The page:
Famous James Cook in search of Templar Treasure

James_cook_FAMOUS JAMES COOK IN SEARCH OF TEMPLAR TREASURE

The navigator James Cook sailed on August 26, 1768 on the ship ‘Endeavor’ from the English port of Plymouth to the island of Tahiti, and on February 14, 1779, he was killed by the Hawaiian natives. It is known. But to this day, his three missions to unknown lands and mysterious overseas countries have been accompanied by a series of secrets. More precisely, with a series of questions to which there are no answers yet.


Several scientists from England, America and Europe, who are considered to be the best experts on Cook’s travels and the circumstances under which he was entrusted with the command of ships and crews three times in a row, claim that he belonged to the so-called neo-Templars. They believe that, therefore, he, initially an unknown and inexperienced sailor of low social status, was entrusted with the task of allegedly observing the passage of Venus over the solar circle from the island of Tahiti on June 3, 1769. In fact, the real, secret task was to try to find an unknown land somewhere in Oceania, and a Templar treasure hidden on it.


It is claimed that the then King of England was aware of that, and that is exactly why he agreed to finance not only Cook’s first expedition with the money of the crown, but also the next two. And it is known that in Cook’s time, as well as in the time of Columbus and a number of other expeditions, the rulers did not give money for scientific research, but only for those that promised to find gold and precious stones, raw materials, new territories that would join the kingdoms.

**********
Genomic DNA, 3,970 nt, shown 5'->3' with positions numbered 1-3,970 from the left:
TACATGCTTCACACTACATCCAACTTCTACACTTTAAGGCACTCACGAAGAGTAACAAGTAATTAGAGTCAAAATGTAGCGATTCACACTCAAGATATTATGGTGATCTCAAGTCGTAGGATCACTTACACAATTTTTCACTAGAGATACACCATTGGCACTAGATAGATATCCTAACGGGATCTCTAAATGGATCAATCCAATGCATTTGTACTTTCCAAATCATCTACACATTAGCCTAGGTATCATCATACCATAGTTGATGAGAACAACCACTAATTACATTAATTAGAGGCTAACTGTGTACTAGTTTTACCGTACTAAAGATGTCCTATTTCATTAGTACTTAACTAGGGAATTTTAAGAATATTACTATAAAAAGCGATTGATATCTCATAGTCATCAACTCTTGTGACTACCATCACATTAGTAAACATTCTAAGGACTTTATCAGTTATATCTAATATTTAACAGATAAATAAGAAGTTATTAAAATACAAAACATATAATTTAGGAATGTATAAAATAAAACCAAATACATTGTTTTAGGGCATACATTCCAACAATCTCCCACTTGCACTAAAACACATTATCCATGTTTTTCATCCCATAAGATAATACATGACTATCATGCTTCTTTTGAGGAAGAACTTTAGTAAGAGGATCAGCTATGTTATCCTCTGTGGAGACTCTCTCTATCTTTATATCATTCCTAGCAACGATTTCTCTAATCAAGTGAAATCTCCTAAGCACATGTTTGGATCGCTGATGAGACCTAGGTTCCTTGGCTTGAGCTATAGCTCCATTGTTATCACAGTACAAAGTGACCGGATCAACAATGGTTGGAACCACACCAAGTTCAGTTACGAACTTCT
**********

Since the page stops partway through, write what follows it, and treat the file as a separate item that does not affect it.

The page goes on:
In Cook’s case, officially, none of this was in the plan, but just an observation of Venus. Of course, that was a story for naive people.
From the time when the Templars were banned in 1300, many of them were executed at the stake and the survivors were ruthlessly persecuted, there is a legend that some of the surviving monks – warriors managed to secretly leave Europe and find salvation partly on the American continent, partly on some , a land known only to them somewhere in Oceania. And that they carried most of the Templar’s movable wealth. Judging by the facts, huge. Legend has it that the survivors hid the treasure on a land in Oceania and that it is still there.


If it is possible that some Templars managed to escape the pogroms, the question arises as to how the monks-warriors survived and knew how to sail towards Oceania. Because, at the time of their exodus, Europe had no idea that that part of the world existed at all. It wasn’t until the time of James Cook that she sensed that ‘there was something there’.


The answer given today by the researchers of Cook’s expeditions is: the Teplars, like later Columbus and Cook, had ‘secret maps’, geographical maps that the monks – warriors, by grace or force, came to when they were in the Holy Land and which they took it when they left it.


Thanks to these maps, the Templars managed to reach Oceania. They were also used by Columbus and Cook. This explains how the two of them managed to reach the destination without major problems, avoiding the traps that the seas set for other sailors. Those maps, or at least their faithful copies, were in the possession of the so-called neo-Templars, who had them at their disposal in both Columbus’s and Cook’s time.


Whether they handed over some of those maps to Columbus, and why, has not been clarified. As for Hook, it is believed that they were available and handed over to him, because he was a neo-Templar himself, so that, using them, he could reach the buried Templar treasure. The fact is that Cook was the first to easily cross the so-called Great Barrier Reef without any problems, which almost completely surrounds both Australia and New Zealand. Exactly those two territories that Cook explored in detail. He, it has been proven, guided the ship perfectly accurately on arrival through several relatively narrow passages through the reef. He repeated that on his return.